Wreath on the door? Check.
Lighted trees on porch? Check.
Boughs of holly on the staircase? Check.
Christmas magic? Not so much.
You did all of the right things, and still something is lacking. Maybe the problem isn't your decorations. Maybe it's time to give a jolt of color to the background that those lovely decorations are set against.
Maybe it is time to paint.
Painting for the holidays doesn't have to be a labor-intensive drama show. Sometimes, all you need is a big splash in a small space like your foyer or front door. Either way, it is a quick afternoon project that can pay dividends all year long.
Red is a really festive color and works well for maximum impact. You don't need to be afraid of it, either, because the foyer area is not a place where you spend a lot of time. You essentially saturate yourself in color there and then move to the rest of the house.
Benjamin Moore color and design expert Sharon Grech loves the idea.
"My choice for a fabulous festive red for this holiday season is Pomegranate AF-295," she said. "It is the perfect mix of sophisticated and fun. A cooler red, not too saturated nor too bright, Pomegranate is a cheerful, welcoming color for a foyer."
Grech suggests the color be applied in a matte finish. She also loves the idea of migrating the color to your front door or even into the hallway as an accent wall.
Dee Schlotter, PPG brand manager, also loves the idea of painting your front door red. "It has always been your first opportunity to showcase your personality to your family and friends."
She points out that the foyer is an even better space to create the positive energy that red is known for.
"It's where everyone is welcomed, that space should be joyful and beautiful. The sharp clean holiday red is just so festive …You can continue that energy and joy throughout the year."
Now that you have the bug, you might be asking yourself: How do I choose my color?
As with all shades, color is a personal preference, according to Jackie Jordan, director of color marketing for Sherwin-Williams and creator of the HGTV Home line of paints.
"People look at bold color, and they tend to go too saturated. Sometimes it is too 'clean' and ends up so bright. I tell people to go a little 'grayer' in their choice," she says.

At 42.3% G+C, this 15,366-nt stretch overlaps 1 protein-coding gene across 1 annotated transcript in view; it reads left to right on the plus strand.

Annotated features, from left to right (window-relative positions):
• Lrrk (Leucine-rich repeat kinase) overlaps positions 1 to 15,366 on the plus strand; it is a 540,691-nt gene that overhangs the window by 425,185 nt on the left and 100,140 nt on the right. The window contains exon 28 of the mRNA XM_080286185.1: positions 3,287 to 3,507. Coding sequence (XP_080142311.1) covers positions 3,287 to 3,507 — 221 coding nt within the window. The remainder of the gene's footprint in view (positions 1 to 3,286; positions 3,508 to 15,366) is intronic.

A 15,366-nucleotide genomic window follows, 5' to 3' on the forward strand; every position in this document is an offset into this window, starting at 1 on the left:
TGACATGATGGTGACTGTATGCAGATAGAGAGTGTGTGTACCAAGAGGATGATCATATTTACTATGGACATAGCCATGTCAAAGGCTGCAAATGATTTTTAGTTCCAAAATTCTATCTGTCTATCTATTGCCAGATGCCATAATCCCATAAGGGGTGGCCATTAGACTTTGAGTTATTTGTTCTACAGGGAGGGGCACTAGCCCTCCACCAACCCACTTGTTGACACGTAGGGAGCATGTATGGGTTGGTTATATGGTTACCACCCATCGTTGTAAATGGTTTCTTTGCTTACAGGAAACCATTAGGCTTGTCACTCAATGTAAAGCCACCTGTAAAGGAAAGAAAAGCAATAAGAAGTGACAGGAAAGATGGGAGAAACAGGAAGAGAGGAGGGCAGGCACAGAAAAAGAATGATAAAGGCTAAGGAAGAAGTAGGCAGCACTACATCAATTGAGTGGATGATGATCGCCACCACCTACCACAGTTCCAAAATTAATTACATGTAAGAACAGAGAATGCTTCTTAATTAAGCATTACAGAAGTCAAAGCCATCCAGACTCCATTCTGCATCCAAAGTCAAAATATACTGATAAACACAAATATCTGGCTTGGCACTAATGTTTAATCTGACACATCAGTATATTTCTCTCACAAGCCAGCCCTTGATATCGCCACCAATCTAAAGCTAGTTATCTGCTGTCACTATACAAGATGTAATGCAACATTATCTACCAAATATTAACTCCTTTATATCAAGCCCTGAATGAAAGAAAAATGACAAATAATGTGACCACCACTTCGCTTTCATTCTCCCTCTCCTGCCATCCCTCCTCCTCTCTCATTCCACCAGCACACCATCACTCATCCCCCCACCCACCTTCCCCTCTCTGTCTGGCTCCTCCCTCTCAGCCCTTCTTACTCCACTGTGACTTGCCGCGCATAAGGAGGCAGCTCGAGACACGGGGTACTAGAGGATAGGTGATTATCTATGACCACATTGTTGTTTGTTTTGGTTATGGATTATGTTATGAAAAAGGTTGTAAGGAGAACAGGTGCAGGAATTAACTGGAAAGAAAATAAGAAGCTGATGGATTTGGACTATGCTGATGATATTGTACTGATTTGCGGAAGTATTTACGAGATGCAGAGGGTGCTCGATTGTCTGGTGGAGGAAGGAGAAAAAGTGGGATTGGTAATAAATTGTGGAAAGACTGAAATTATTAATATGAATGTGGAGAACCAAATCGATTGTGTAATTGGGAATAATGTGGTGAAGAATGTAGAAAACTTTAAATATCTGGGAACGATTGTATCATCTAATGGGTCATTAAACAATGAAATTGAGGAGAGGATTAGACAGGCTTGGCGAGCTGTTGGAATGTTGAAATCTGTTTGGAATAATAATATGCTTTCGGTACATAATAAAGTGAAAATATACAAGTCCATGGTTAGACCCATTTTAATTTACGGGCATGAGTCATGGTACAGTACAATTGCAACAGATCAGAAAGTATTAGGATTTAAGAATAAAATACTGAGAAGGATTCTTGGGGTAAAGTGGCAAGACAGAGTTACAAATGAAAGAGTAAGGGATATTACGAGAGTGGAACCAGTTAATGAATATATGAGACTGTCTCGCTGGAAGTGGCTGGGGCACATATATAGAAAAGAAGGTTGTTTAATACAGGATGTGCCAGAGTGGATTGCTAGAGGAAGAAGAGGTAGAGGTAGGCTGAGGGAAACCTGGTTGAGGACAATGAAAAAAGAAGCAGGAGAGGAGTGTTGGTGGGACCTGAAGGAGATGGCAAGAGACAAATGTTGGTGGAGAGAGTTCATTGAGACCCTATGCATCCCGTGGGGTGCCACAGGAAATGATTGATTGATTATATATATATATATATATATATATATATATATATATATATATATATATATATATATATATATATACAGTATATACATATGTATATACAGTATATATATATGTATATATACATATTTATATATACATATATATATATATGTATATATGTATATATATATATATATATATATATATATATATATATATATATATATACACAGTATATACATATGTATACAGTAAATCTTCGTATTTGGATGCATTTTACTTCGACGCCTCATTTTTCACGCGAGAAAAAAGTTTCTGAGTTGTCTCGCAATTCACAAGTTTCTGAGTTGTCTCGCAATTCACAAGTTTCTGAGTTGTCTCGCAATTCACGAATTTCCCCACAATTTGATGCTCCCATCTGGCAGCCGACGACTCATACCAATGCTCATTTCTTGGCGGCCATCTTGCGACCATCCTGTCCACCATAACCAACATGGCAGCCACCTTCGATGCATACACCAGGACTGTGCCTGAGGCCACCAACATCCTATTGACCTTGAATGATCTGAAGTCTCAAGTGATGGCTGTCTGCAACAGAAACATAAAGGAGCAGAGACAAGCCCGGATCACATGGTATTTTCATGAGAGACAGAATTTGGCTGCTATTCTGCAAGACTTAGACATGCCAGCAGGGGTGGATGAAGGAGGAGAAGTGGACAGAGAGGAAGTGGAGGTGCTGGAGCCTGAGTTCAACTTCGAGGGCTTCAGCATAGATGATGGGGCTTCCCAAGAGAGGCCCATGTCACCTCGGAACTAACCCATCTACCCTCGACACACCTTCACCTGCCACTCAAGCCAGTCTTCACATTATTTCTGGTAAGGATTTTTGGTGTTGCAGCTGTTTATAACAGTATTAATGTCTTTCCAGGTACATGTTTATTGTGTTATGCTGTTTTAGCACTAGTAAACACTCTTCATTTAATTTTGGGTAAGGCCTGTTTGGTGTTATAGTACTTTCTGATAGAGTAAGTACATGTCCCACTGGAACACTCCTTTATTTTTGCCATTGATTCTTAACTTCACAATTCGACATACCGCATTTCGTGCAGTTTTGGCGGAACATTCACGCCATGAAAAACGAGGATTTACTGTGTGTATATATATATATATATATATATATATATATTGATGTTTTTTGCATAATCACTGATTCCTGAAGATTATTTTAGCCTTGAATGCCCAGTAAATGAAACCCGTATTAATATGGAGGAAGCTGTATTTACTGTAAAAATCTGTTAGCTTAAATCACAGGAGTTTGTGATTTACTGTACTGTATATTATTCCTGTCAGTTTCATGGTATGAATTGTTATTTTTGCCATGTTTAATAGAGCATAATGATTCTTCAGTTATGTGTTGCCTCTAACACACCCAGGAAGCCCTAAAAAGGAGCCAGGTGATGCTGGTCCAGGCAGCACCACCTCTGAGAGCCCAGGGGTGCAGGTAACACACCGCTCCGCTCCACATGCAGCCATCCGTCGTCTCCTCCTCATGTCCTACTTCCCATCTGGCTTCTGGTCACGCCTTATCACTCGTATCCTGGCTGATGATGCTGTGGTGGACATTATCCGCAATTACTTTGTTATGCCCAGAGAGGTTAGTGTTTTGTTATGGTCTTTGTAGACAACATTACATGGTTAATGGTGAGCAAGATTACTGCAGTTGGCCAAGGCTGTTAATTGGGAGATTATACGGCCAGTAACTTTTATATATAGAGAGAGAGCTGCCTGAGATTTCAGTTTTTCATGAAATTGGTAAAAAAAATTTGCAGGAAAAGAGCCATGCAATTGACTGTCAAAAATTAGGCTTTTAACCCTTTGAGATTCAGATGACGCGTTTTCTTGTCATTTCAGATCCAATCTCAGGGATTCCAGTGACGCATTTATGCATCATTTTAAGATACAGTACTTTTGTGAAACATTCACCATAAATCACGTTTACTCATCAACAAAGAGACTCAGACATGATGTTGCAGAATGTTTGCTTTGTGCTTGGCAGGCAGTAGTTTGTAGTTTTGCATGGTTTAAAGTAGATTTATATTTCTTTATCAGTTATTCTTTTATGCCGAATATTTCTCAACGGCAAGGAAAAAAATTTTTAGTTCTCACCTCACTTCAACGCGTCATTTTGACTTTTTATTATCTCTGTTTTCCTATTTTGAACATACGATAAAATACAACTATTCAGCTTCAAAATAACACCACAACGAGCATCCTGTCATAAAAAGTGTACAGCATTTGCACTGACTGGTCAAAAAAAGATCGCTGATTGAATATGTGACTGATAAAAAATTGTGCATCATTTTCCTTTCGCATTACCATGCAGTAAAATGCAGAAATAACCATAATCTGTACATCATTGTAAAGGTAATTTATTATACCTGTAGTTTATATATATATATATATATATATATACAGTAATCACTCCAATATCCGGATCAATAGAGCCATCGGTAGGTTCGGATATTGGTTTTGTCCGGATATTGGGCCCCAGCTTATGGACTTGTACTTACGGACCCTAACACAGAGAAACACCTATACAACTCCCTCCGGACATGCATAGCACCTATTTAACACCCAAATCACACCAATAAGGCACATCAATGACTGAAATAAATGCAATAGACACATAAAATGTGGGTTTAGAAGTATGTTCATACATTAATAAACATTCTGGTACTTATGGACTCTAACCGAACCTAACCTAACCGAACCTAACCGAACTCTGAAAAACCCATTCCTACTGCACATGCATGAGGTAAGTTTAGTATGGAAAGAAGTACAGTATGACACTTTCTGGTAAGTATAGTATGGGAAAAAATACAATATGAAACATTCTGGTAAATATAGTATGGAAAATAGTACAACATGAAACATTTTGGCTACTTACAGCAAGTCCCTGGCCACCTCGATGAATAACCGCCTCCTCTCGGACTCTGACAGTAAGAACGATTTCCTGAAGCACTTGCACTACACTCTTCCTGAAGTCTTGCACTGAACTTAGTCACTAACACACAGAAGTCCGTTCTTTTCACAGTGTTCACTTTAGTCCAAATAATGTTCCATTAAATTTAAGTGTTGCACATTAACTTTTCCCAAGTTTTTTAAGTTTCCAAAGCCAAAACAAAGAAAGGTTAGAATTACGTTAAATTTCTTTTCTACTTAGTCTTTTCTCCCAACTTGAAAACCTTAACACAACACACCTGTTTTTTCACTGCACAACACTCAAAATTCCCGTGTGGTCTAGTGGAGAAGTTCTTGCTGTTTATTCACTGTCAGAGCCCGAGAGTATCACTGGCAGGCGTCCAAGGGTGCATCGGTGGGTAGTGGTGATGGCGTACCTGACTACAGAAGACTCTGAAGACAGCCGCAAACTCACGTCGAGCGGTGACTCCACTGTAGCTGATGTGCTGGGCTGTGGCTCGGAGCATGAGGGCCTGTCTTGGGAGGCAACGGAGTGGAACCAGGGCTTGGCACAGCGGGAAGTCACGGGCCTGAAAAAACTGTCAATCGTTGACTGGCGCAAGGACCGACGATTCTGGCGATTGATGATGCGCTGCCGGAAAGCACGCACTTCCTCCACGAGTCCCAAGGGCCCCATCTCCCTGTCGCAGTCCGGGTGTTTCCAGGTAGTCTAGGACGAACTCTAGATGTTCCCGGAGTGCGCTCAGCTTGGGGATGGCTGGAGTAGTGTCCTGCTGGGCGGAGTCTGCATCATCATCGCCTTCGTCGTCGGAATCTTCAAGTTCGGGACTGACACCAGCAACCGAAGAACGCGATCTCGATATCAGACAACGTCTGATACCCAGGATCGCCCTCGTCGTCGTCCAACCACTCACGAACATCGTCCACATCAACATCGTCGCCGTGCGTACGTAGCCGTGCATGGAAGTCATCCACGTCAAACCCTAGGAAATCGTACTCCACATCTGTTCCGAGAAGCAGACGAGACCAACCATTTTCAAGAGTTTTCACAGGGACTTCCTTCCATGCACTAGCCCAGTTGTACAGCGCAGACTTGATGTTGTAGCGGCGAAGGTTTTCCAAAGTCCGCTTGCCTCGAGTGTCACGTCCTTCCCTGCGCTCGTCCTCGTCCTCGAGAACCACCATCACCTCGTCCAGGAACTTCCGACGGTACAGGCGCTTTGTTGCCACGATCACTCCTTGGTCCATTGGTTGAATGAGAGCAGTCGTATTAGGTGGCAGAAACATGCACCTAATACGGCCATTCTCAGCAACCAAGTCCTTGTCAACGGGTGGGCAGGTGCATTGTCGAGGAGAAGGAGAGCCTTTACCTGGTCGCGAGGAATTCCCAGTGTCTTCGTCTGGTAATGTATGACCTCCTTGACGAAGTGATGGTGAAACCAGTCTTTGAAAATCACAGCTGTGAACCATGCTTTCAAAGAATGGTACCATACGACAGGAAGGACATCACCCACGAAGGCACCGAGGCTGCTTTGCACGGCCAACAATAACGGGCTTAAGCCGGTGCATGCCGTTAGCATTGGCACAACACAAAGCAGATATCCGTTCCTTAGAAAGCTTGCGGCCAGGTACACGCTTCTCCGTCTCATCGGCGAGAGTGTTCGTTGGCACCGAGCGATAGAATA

In layman's terms, stick to the bottom two colors on any paint strip you choose when working with red.
She notes that the center of the paint strip is the "clean" shade in that color and might be more jarring.
Of course, if you are really stuck, every paint company has an online color visualizer that can help you select something that will go well with your existing colors. You can go to the websites of these companies, plug in a shade of an adjoining room and start clicking. The computer program will give you all of the color possibilities.
Companies such as PPG have applications that allow you to take a photo of the room with a smartphone or an iPad and electronically paint the shade right there for a real-life effect.
If you are on the fence, you can try painting a piece of furniture red. An old dresser, chair or a stool are all possibilities. Just remember that the paint needs to cure for a few days at least, and then spray a clear polyurethane to seal it and protect it from scratches. Jordan also loves the idea of painting the inside of the door red as well or maybe even the ceiling.
But she has a warning: "Don't use cheap paint. It will prolong the job and, especially with red, look bad. Ask about primers. If your manufacturer recommends a gray one, do not skip it or the color will look thin."
Scripps Howard News Service